Farenheit 451 for books*: I suspect a much lower temperature would take care of a Kindle or iPad.

*Apparently it’s actually 450˚ Centigrade at which paper will auto-combust.

When I was younger I spent a few years as a union organizer. I don’t mean that I was employed by a trade union: just that I was one of the agitators who got a union recognized and bargaining. I was a member of ASTMS (Association of Scientific, Technical and Managerial Staffs), and was elected to various posts including branch secretary and delegate to national conference. Union activity seems to be more decentralized in UK than it is in USA. When I arrived in America I signed up for the local union which was making a slight push in the publishing industry in New York. I didn’t have to pay anything: they gave me a membership card and said I shouldn’t have to pay any dues till they had negotiated a contract for me. I’m still waiting. Apart from turning up at one meeting, that’s the last I heard from them.  In Britain it was up to the employees in a company to do the organizing: we spent hours persuading a large proportion of the staff to sign up, pay their dues, and allow us to negotiate for them.

As far as I recall, we never had a union employee present during negotiations with management. In old-fashioned publishing almost everyone was more or less liberal, so it wasn’t as if we were faced with out-and-out opposition.  Indeed management was actually quite welcoming. I was however admonished during negotiation by one management titan that I should understand that they needed bigger pay raises than we did because they had to pay gardeners and maids and other servants.  No doubt there was a union official at our branch meetings, but the only union employee that I can remember is the dashing young man who conducted the charmingly-named Combat School which I attended on a day-release basis over a period of a few months.  The aim of this was to teach us to become keen negotiators. The story of the Ford workers in Dagenham who had sold for higher wages the exact same tea break in three consecutive annual wage negotiations, remains in my mind. The point was that if you continue to take the tea break it rapidly becomes part of the new contract by virtue of the law of Custom and Practice. Unfortunately we never got to test this: we continued to have tea and Fitzbillies cakes in the Oriel room every day, enjoying intellectual conversation with the bosses and our more humble colleagues.

At that time (the early seventies) the unions’ grip on the printing industry was beginning to relax. There were some small typesetting operations that didn’t have unions, but most book composition, printing and binding was under the control of the NGA, NATSOPA and SOGAT. Margaret Thatcher broke the closed shop and dealt the unions a nearly mortal blow. I suspect that a good case can be made that industrial operations may be suitable for union/management dealings, while the more fluid publishing structure makes unionization irrelevant and even inappropriate. Union negotiations are always about who gets what share of the pie. As a relatively non-capital-intensive business publishing can’t really be a very good battleground between capital and labor. The bosses and the workers are in pretty much the same relationship to the product: capital doesn’t need its reward in the same way as say a steel mill with its hugely expensive plant. Still there is a cake there, and we to some extent negotiated its division.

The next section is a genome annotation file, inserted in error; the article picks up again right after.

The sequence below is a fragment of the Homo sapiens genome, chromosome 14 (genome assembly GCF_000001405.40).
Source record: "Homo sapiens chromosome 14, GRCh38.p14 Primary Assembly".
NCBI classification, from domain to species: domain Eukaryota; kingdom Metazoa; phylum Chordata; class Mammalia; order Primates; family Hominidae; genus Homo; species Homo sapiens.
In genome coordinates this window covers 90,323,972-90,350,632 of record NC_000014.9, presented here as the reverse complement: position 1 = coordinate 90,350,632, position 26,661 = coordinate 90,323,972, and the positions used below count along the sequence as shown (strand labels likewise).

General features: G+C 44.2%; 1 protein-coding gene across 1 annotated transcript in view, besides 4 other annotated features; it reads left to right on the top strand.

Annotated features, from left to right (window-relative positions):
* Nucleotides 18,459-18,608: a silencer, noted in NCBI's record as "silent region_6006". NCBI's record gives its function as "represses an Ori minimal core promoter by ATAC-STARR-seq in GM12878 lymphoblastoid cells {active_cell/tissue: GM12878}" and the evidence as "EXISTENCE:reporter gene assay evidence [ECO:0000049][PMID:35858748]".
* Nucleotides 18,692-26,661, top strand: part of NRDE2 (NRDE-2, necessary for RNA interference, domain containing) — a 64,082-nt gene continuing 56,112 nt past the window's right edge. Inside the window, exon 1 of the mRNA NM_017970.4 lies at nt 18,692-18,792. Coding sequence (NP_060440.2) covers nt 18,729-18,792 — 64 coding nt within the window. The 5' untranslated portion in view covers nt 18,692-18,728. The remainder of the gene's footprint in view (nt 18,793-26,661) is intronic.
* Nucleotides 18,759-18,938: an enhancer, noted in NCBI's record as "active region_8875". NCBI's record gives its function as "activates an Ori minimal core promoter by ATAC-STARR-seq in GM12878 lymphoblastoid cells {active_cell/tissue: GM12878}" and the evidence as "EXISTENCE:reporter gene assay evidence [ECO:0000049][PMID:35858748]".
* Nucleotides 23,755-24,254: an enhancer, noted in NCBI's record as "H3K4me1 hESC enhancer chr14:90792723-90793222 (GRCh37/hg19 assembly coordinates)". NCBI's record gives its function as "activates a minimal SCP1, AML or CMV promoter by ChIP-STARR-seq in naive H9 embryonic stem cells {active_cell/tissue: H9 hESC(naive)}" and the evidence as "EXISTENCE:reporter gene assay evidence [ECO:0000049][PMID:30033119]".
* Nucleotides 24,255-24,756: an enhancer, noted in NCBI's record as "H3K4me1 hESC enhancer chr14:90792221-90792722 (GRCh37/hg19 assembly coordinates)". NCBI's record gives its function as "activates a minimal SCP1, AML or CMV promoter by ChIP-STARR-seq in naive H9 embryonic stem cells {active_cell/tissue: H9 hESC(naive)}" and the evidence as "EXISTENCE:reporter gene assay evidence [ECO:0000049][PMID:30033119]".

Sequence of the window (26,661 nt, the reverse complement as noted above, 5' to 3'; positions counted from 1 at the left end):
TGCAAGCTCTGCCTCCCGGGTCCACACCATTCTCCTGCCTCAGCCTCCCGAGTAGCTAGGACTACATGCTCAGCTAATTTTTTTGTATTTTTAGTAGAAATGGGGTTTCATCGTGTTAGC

Over here it is a commonplace that the unions destroyed the book manufacturing industry in New York City (indeed all industry in New York City). This is obvious nonsense. The unions did what unions should do: negotiated for more money for their members. The reason the industry folded in New York is much more complicated. Wages would be part of it, but rent, transportation problems, inefficient, obsolete equipment, and no doubt a strong dose of management incompetence all share the blame. It takes two sides to negotiate ridiculous manning levels on new machinery, and there were plenty of those. If I am right and what eventually survives of our industry is lots of smaller creative operations, then unions will indeed be a thing of the past in the book world.